Tower of Babel revisited.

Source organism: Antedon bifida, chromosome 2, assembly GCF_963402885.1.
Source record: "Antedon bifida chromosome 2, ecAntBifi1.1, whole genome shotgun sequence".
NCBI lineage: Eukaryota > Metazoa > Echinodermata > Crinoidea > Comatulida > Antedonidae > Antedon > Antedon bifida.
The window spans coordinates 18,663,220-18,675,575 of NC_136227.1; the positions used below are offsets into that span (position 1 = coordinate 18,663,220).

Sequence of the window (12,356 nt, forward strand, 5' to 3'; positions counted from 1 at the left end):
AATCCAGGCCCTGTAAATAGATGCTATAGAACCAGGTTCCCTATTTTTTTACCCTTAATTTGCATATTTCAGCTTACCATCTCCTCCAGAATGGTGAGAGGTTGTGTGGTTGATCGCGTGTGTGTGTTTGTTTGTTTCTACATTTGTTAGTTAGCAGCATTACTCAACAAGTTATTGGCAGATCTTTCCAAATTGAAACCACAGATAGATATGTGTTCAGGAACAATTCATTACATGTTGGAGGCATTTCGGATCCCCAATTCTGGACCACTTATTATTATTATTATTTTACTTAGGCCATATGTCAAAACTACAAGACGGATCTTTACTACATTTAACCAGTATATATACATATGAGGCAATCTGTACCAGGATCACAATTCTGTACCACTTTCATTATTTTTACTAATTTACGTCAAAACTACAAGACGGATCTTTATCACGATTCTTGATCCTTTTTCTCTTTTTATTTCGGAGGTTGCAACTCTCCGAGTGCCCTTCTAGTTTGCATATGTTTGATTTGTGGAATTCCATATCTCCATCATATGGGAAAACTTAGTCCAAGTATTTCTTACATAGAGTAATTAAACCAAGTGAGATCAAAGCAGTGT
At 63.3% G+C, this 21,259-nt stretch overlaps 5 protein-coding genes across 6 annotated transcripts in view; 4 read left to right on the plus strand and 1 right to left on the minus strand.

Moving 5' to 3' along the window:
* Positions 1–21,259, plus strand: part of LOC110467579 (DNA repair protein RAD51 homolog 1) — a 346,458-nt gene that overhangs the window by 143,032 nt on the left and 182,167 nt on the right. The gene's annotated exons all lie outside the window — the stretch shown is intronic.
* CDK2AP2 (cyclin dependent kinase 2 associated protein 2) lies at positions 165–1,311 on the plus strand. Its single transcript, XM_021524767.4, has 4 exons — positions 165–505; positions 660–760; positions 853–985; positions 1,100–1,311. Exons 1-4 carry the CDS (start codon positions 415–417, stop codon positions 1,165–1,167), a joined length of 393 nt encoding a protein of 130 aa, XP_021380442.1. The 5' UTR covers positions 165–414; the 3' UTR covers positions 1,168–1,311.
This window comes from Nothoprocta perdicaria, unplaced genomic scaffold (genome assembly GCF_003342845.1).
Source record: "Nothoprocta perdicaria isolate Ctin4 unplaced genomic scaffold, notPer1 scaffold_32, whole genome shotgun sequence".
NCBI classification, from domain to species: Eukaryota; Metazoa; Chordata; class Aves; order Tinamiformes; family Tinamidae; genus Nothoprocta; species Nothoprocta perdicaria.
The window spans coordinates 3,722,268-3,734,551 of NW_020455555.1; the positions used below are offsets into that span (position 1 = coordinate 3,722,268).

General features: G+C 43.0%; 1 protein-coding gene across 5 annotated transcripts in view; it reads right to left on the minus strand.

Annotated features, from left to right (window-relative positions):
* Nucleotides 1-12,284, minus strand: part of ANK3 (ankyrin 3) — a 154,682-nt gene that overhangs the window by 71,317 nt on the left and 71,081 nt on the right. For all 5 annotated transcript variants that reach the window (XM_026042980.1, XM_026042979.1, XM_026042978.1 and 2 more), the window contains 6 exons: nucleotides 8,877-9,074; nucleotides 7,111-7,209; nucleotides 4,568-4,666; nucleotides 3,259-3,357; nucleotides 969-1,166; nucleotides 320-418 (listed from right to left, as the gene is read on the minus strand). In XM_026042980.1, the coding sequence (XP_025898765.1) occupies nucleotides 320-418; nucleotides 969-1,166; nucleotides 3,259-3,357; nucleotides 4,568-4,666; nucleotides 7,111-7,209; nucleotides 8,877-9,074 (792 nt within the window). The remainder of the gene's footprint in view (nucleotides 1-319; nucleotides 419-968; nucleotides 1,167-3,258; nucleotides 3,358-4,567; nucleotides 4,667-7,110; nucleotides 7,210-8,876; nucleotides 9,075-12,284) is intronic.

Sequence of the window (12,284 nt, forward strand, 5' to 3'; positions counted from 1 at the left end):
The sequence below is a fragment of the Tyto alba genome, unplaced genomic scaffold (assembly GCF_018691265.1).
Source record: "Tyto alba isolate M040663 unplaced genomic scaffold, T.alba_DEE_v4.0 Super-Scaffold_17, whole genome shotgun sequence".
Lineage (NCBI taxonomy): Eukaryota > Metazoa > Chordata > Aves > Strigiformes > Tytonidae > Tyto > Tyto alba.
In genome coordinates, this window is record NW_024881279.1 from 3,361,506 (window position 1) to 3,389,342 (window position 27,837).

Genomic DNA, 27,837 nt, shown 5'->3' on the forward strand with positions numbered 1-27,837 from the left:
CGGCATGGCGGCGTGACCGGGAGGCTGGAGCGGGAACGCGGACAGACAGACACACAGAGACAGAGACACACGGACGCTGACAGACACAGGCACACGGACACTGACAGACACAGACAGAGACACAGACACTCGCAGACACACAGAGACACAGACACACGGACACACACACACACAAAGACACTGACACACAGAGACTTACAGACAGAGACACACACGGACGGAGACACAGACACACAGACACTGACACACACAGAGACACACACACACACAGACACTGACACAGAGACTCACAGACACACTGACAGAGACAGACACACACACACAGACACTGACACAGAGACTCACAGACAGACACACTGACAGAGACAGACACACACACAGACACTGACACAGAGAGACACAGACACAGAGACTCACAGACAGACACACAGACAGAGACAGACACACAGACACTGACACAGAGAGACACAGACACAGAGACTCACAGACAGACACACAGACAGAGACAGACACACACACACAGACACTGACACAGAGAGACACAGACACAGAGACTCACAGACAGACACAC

Centuries ago, the human race got together and started to build a tower, intending to reach the heavens. It was a power grab, an ego trip, an intended demonstration of human might and genius. The Scripture tells us that God saw it and knew the vanity behind it, so He thwarted the scheme by altering the language the humans spoke. Up to that time all people spoke one language, and we had since the landing of the Ark. Then after God intervened, different languages existed for the first time. That was the point from which the different languages spoken today all came from. This act of God was to prevent the race conspiring together in a way that was bad for them, because it involved challenging God. Some thinkers resent the idea of God setting us back, controlling us and setting rules for us, but then some people think the human species is better than it actually is. Given power, we too often use it vainly or foolishly, for our own benefit and vanity more than the good of all. The Tower of Babel was not built in an attempt to reach out to God. It was meant to challenge Him, an act of defiance or rebellion. Previously God had had to wipe out all the human race except Noah and his family, to put a stop to the depravity and barbarism that it had descended into. He was more forbearing this time and simply stopped people being able to conspire together. The trouble is, humans keep trying to build the Tower of Babel, in different ways, trying to equal God and deny that we need Him. It's being going on since the Ark landed - literally! In past ages, different races built up huge empires by conquering those around them, taking their land and using them as they chose. The Babylonians, the Egyptians, the Persians, the Romans, and on and on it goes. It's all about power, one tribe or people trying to safeguard and enrich themselves by controlling others. So it's still more of the same power grab and ambition to control, and be answerable to no one. It's still happening. The tragedy of this is that some things, benevolent in themselves, become attempts to take power which can be misused. It was a great day when human healers learnt how to inoculate people against diseases. Hideous things like smallpox, polio, diphtheria and a host of horrors like that could be prevented; and even less terrifying things like measles and chickenpox could be held at bay. All good! Why would we not prevent death and suffering where possible? It's just so sad that, given the power, some people were not grateful, they were arrogant. The attitude became "Who needs God? We can do it ourselves!" Bad idea. I don't believe that the God of the Bible is egotistic and cruel. Rather He is aware that human beings will always blunder into traps and bring pain on themselves or others if they know enough to be dangerous. Right from the beginning, the first two of our kind were told they could have and enjoy anything in the world around them except the fruit of one tree. That tree's fruit was, the knowledge of good and evil. To some people, that means God was trying to keep us ignorant so that He could control us. Another view is that God was protecting us from ourselves. If we don't want to be protected from ourselves, we don't have to be. God does not keep us in chains. He offers to keep us from harm we could bring on ourselves. If this idea outrages anyone, and that person decides they would rather die from doing their own thing than live without it, then I think they are mistaking what liberty really is. Liberty to kill yourself or others is not freedom, it is indulgence of the ego. We keep on trying to build our Tower of Babel. The pyramids, and mummification of the dead, were an attempt to beat death. The Roman belief that a person could be declared a god or goddess, and made immortal, was another attempt to beat mortality. When the Titanic was built, it was said "Even God cannot sink this ship." God did not sink the Titanic, as far as I can tell. Human vanity sunk it, by means of a natural phenomenon well known the that ship's builders. They knew the risk of ice bergs. They just thought they could escape that risk. The attempt to be all powerful came crashing down in horror. Antibiotics are a God send, I really believe. A doctor was enabled to find a way of counteracting infection, and millions of lives have been saved, possibly my own included. All good - unless some vain fool thinks, 'There we are, we don't need to pray to God for help and protection anymore. We have that power ourselves'. Thinking that, some individuals then thought they could trash the rules and do things that can expose them to infectious disease. For indulgence, thinking venereal diseases were 'so last century', people did what God urged them not to. Now we have on Earth, antibiotic resistant strains of STD. Weapons of defence empower people, rendering them safer than they would be without them. But weapons can be turned back against us. So the power we accumulate, the Tower of Babel we build, becomes another risk to us. The Twentieth Century was the century of the social sciences. Some intellectuals, or wannabes, claimed that we have worked out for ourselves what caused disease, mental and physical. We can deal with it ourselves, we have the understanding. So they reckon, 'Who needs God? That's an outdated superstition.' So what do we get? Mental health disorders become more common. The serial killer is a concept unknown before human technological change spawned large cities, with the problems that lifestyle can cause. We learn to fly, then find out international flight can spread disease more rapidly. We find out that we can travel to other planets, then realize we could come into contact with hazardous material from those planet. Don't get me wrong, I'm glad that flying exists as a way of travel. The point here is this: never think we can equal the power of God, never think we will not need Him. That is a shocking mistake to make. Cryogenics is another attempt to beat death. Some people are now in suspended animation, the hope being that they can be returned to life and beat the limitations of the flesh. Scientists are finding ways to delay the aging process. Some of them even suggest that in the future we humans will be able to live for thousands of years. We keep on thinking we will do away with the need to acknowledge God. We keep finding that we need Him as much as ever, even though so many people hate to admit it. It will probably continue that way until the Second Coming.